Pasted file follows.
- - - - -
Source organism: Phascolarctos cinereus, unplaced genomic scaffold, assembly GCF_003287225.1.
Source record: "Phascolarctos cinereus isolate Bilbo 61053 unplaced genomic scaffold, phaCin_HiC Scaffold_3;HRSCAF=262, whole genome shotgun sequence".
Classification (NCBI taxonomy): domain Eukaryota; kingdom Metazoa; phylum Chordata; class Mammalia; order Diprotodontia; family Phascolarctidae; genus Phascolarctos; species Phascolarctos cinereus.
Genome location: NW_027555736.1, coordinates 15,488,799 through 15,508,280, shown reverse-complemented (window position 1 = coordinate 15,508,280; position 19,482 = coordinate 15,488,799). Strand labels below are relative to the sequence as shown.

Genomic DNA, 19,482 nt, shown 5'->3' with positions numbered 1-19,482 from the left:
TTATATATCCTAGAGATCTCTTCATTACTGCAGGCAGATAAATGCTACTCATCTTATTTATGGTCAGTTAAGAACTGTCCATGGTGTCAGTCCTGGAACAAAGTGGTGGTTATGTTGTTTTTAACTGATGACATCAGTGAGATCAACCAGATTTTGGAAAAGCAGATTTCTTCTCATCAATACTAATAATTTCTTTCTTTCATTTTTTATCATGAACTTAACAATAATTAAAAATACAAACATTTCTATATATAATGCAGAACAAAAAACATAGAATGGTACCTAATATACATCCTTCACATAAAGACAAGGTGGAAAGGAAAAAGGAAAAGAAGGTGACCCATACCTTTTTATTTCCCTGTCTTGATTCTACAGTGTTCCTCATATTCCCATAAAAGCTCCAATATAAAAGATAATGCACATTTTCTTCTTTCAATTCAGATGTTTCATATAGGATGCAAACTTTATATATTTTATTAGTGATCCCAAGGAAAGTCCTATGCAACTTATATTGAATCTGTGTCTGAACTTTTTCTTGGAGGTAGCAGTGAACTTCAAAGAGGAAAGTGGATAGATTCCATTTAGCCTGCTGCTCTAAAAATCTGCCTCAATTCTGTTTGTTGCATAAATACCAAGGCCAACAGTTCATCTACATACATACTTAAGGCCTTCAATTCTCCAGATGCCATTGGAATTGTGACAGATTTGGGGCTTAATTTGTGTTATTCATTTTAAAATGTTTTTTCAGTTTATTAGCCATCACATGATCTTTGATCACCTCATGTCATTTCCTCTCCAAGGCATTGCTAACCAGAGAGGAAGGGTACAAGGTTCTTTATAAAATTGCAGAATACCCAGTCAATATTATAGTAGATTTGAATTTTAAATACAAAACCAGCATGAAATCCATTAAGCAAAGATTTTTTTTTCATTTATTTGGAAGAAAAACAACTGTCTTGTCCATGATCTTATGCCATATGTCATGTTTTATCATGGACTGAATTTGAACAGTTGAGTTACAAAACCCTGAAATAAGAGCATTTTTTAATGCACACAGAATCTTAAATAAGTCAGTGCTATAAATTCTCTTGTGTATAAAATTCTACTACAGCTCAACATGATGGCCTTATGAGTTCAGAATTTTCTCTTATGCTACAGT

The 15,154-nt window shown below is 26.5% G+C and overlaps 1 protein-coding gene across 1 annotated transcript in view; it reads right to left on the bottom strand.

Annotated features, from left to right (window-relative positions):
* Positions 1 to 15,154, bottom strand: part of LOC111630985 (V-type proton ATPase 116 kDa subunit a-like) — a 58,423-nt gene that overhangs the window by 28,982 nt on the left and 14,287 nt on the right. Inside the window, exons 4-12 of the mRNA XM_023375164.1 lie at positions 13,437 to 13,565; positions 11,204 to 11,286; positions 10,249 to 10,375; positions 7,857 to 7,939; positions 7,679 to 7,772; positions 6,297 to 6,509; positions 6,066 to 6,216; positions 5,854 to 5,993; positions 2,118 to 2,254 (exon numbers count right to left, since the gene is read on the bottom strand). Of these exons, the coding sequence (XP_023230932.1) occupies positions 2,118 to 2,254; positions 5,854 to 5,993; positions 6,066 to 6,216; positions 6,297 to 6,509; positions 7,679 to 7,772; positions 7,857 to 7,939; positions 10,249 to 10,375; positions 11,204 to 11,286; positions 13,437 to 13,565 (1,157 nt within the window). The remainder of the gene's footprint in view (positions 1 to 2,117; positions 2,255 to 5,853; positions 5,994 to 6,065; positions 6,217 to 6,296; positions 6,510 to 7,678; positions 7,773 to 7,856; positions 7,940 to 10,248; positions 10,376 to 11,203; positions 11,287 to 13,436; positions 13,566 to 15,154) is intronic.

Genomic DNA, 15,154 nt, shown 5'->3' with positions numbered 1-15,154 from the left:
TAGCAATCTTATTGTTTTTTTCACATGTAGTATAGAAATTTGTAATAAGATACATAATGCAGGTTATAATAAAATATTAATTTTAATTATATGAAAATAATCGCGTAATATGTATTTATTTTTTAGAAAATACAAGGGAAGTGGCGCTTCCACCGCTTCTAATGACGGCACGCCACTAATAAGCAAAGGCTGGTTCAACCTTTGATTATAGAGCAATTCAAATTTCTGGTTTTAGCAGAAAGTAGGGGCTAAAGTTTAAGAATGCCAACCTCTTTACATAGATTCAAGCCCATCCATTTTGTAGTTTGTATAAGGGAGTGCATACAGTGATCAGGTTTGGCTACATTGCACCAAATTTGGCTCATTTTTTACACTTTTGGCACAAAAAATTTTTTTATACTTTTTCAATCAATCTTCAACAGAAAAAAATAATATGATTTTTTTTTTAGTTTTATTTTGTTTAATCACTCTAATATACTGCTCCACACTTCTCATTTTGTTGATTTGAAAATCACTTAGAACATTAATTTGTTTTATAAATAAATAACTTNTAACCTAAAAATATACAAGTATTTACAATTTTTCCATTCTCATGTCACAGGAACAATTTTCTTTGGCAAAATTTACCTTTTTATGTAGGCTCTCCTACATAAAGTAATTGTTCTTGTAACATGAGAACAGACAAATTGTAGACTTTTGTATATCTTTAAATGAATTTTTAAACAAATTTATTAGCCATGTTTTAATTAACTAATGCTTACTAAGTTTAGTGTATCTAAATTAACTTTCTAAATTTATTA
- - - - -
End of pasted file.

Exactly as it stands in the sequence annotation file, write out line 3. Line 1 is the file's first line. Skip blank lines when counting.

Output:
Classification (NCBI taxonomy): domain Eukaryota; kingdom Metazoa; phylum Chordata; class Mammalia; order Diprotodontia; family Phascolarctidae; genus Phascolarctos; species Phascolarctos cinereus.